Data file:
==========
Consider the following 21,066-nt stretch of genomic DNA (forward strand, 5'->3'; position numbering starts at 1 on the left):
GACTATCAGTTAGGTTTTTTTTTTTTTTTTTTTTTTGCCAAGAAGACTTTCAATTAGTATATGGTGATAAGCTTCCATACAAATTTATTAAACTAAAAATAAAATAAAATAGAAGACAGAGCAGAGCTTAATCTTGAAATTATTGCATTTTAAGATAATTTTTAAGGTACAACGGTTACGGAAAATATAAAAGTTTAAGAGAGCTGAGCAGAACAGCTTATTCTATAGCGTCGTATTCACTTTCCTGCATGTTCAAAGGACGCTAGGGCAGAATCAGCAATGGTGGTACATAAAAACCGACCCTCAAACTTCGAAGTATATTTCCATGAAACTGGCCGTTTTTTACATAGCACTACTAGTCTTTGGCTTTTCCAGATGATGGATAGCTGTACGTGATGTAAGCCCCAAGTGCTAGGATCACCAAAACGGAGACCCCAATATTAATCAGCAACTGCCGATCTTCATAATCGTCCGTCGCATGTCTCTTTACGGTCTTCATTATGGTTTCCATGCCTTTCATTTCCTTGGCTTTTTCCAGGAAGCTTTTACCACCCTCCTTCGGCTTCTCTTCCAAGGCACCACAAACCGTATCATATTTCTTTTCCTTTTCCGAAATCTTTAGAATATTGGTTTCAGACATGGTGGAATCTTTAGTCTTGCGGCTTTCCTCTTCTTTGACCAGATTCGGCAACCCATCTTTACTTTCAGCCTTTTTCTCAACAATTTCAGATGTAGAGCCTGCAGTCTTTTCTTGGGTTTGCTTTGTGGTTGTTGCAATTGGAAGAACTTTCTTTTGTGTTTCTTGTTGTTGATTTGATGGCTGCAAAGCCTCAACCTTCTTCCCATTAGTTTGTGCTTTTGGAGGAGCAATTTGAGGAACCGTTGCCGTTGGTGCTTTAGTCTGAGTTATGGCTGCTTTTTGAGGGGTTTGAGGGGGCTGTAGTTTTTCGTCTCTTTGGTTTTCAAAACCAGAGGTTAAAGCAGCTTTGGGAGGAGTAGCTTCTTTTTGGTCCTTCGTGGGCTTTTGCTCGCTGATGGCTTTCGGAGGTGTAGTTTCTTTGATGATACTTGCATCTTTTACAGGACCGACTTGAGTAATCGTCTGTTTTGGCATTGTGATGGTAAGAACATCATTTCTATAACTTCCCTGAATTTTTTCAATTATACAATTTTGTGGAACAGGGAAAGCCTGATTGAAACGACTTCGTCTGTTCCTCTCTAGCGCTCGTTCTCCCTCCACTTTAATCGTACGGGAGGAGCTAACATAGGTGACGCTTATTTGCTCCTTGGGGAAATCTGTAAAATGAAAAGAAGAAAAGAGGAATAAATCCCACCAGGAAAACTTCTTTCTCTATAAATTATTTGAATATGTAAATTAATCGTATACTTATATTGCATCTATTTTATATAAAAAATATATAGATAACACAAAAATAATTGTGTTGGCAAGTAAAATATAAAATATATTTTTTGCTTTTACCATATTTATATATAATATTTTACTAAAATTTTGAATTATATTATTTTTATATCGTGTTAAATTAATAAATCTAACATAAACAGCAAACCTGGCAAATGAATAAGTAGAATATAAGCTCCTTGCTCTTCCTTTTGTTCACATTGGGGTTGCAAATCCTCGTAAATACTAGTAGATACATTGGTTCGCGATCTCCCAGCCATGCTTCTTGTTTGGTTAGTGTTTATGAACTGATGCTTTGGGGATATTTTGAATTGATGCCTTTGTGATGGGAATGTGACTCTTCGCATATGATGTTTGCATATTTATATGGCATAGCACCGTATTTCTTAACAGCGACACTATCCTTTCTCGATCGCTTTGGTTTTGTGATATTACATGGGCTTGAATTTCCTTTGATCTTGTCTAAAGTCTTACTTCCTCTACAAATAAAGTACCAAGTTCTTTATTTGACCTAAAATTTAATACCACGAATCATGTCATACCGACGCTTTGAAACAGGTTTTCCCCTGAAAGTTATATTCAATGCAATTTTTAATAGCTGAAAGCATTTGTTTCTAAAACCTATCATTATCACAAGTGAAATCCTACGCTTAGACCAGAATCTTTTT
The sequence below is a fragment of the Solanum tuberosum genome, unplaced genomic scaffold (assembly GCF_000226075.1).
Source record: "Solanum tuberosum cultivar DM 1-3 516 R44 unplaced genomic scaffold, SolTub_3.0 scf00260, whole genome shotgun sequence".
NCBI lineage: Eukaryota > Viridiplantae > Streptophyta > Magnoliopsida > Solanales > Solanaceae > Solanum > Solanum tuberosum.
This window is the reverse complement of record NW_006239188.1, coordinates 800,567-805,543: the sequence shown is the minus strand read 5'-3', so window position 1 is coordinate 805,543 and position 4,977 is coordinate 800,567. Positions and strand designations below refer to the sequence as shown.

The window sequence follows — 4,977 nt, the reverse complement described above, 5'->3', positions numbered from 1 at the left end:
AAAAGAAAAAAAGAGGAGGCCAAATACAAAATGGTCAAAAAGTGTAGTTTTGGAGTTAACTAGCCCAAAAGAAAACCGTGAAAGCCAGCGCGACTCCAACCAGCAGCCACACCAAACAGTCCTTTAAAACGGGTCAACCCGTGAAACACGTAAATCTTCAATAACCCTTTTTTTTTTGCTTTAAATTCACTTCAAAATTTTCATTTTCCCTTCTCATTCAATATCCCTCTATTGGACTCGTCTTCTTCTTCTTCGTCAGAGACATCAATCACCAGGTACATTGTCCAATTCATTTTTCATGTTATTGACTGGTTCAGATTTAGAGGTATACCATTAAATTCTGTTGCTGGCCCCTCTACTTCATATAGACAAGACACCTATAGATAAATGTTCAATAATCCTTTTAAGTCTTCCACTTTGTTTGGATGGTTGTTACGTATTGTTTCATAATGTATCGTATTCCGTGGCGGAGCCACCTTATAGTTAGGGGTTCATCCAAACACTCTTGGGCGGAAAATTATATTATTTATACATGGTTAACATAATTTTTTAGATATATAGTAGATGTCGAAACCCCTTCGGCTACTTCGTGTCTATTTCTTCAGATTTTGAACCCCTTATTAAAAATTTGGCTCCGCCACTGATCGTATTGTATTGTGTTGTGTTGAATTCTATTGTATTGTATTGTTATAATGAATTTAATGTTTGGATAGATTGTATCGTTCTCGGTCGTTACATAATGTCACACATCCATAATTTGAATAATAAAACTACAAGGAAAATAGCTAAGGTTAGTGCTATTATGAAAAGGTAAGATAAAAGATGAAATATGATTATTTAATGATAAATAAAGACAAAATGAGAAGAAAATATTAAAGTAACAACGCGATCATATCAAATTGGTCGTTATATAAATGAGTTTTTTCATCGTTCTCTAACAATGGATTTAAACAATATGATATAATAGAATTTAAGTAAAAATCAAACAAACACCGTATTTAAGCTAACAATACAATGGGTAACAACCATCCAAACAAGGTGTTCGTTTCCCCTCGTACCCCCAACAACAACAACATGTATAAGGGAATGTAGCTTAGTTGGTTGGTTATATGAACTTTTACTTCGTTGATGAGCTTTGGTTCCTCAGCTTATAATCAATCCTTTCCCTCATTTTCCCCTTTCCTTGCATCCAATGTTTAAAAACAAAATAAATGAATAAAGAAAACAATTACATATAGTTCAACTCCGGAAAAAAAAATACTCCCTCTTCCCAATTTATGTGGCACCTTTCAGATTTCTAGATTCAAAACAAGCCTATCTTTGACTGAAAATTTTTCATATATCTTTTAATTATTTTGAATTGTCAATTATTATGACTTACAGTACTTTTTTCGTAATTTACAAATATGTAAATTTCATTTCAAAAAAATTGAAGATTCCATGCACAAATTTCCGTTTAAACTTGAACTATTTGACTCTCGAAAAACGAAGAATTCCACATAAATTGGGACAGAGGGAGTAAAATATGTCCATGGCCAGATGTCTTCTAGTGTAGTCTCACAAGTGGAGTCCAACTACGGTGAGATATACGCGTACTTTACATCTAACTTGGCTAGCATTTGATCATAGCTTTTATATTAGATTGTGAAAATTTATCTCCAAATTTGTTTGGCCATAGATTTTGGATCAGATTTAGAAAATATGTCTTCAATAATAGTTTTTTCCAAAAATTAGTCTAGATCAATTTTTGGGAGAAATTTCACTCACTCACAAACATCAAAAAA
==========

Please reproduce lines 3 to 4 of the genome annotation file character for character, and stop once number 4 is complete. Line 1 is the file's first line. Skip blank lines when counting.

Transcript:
The sequence below is a fragment of the Solanum tuberosum genome, unplaced genomic scaffold (assembly GCF_000226075.1).
Source record: "Solanum tuberosum cultivar DM 1-3 516 R44 unplaced genomic scaffold, SolTub_3.0 scf00260, whole genome shotgun sequence".